Papua New Guinea U16 and U18 sides start international tour next week

Always looking to take the game of rugby league in their country to the next level and challenge themselves against quality opposition, Papua New Guinea’s U16 and U18 side have embarked on the start of their international tour.

Arriving in Port Moresby for a 3-day camp before a trip to Brisbane where the clashes begin, the junior sides will play four matches in eight days against formidable sides, PNG Rugby League Foundation CEO Brad Tassell highlighting how crucial the tour is for the development of the players.

It’s a critical part of the National program, where the players selected form the National Championships last year will get to test themselves against some of the best young rugby league players in the state (Queensland),” said Tassell.

“One of the matches is against the club state champions and national finalists Redcliffe, while the other games are against top-level Schoolboy programs. This is NOT a holiday for the players, they are playing 4 matches in 8 days and it will be mentally and physically demanding.

We want to test them against the best, improve them as footballers and show them the mindset and attitude they need to adopt to reach the top. They will also be exposed to the Queensland Origin side in camp through coach Mal Meninga, which we believe will have a positive affect on how they approach their football in the future.

We truly believe we have the next batch of Team Kumul members in the squads and for PNG to be successful long-term, it is vital that we have a strong junior development schoolboys program.”

With some tough clashes coming up for the young PNG sides, Shane Morris, PNG’s Elite Development Manager, believes that the young guns are more than up to the task of matching it with the sides.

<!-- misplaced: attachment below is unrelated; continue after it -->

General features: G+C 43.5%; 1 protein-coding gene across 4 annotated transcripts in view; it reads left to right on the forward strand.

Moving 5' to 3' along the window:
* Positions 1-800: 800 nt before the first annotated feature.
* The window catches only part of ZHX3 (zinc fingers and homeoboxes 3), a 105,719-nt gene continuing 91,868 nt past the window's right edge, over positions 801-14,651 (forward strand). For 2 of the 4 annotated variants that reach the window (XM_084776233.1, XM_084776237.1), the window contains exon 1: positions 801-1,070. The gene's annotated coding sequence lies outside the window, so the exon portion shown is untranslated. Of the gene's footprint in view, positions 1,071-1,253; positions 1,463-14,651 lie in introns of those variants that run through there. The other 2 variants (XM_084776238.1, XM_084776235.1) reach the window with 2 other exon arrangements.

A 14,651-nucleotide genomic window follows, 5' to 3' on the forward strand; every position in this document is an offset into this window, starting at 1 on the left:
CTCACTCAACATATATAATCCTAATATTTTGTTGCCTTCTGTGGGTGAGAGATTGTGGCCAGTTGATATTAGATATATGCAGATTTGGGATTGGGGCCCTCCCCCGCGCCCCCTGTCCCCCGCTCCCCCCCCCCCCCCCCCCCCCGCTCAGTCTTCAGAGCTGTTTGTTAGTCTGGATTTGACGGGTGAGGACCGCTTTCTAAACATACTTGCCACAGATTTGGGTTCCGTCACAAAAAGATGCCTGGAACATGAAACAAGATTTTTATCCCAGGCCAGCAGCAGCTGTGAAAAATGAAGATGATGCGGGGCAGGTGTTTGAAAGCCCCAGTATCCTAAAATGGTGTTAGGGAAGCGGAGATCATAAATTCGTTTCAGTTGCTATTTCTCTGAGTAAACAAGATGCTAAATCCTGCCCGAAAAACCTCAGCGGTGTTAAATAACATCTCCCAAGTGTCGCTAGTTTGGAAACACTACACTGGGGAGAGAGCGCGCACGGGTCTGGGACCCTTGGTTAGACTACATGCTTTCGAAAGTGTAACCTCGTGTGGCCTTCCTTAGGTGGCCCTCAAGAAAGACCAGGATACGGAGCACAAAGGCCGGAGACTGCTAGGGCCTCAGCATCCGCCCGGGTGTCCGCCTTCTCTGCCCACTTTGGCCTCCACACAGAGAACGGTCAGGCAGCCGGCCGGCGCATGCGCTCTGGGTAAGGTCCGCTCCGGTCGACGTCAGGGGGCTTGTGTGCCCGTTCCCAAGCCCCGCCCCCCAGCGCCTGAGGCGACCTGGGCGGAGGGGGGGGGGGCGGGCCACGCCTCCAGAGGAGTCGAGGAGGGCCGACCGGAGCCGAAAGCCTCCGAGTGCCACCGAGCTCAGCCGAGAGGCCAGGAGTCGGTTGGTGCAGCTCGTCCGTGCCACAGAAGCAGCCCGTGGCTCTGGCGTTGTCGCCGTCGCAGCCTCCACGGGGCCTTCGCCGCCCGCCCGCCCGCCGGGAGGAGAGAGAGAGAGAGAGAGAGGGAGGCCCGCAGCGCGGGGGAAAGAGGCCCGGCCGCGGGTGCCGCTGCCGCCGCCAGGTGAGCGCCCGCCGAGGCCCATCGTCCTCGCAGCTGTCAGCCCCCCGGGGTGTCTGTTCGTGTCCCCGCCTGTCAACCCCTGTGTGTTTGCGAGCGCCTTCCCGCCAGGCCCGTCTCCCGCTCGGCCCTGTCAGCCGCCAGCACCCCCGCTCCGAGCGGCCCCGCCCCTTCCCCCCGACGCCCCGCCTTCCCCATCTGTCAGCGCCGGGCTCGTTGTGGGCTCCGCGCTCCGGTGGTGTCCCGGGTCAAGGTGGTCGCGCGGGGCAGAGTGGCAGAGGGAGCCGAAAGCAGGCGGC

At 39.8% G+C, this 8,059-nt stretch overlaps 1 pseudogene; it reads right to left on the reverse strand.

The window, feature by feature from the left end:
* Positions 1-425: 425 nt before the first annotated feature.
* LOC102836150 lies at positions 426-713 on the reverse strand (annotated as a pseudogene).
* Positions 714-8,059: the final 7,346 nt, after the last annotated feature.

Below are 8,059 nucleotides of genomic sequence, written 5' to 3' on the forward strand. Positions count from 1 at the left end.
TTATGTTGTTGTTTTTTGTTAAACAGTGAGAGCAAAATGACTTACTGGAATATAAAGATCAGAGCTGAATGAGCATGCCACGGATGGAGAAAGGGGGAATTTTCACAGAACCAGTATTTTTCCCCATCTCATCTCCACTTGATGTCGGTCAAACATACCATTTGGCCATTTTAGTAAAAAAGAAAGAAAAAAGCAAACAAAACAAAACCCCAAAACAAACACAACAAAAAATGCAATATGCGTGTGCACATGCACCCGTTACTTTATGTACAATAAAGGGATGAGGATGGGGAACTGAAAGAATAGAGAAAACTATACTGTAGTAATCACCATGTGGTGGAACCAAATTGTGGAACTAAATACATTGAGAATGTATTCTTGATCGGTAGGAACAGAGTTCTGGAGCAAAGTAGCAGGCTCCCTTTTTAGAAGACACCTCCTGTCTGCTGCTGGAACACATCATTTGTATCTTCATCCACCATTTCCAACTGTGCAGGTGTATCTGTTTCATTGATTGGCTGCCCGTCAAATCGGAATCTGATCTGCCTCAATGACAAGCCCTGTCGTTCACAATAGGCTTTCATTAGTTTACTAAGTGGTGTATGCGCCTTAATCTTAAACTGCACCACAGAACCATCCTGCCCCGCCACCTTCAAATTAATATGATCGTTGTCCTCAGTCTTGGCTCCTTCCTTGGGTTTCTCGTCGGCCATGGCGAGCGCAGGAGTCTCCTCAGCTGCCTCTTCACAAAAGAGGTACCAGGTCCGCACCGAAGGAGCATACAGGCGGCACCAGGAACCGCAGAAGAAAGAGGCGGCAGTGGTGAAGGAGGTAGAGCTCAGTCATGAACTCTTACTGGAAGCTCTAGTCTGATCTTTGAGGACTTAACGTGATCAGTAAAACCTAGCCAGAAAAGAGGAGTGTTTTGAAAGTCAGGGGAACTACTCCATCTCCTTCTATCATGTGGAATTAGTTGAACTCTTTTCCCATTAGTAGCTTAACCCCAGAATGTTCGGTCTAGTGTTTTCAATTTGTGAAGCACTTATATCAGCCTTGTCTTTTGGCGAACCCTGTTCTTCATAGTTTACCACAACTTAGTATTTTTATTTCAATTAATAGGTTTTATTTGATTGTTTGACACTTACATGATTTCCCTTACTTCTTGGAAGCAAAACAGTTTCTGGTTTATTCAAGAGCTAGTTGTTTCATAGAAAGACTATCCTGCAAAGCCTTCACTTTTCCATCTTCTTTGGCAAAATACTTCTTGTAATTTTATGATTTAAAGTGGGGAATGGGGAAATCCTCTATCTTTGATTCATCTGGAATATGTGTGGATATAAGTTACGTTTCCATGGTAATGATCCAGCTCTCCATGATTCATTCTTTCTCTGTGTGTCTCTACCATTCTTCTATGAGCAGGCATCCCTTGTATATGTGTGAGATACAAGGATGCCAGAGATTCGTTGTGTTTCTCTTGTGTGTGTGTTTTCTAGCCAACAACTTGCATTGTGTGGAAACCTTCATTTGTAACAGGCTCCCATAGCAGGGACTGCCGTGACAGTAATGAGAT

“We have some njoy electronic cigarettes amazing talent in the squads. Some of the kids have been in the system now for over 2 years and are at a very advanced skill level, probably more advanced than the senior PNG players as they have been taught the basic skills at an early age and it now comes as second nature to them,” said Morris.

“We believe they are every bit as good as if not better than Aussie kids their own age, but we need them to play at the highest level possible so we can gauge how well they are developing. We are not going over there to just compete – we expect results and we expect the players to perform. We have put a lot of time and effort into the program and instil strong values and discipline into the players, and what we need now is for them to put that training into action.

One player that is likely to attract a lot of attention is Wellington Albert, a 101kg and 6’3″ behemoth of a player, who was identified through the PNG Rugby Leagues National Program, as he looks to further his development as a player.

“Wellington is a very intelligent player and has great size, strength, speed and skill and would not be out of place in an NRL clubs U20’s program,” said Morris.

“We also have another dozen or more players who are younger and not far off his ability, so there is certainly some talent there. How they apply themselves mentally and how they push themselves beyond their mental limit is what we are looking for out of the players. I know Mal is very keen to expose the young players to the Queensland players in camp and he also understands the importance these players will play in the long-term future of the International program.”

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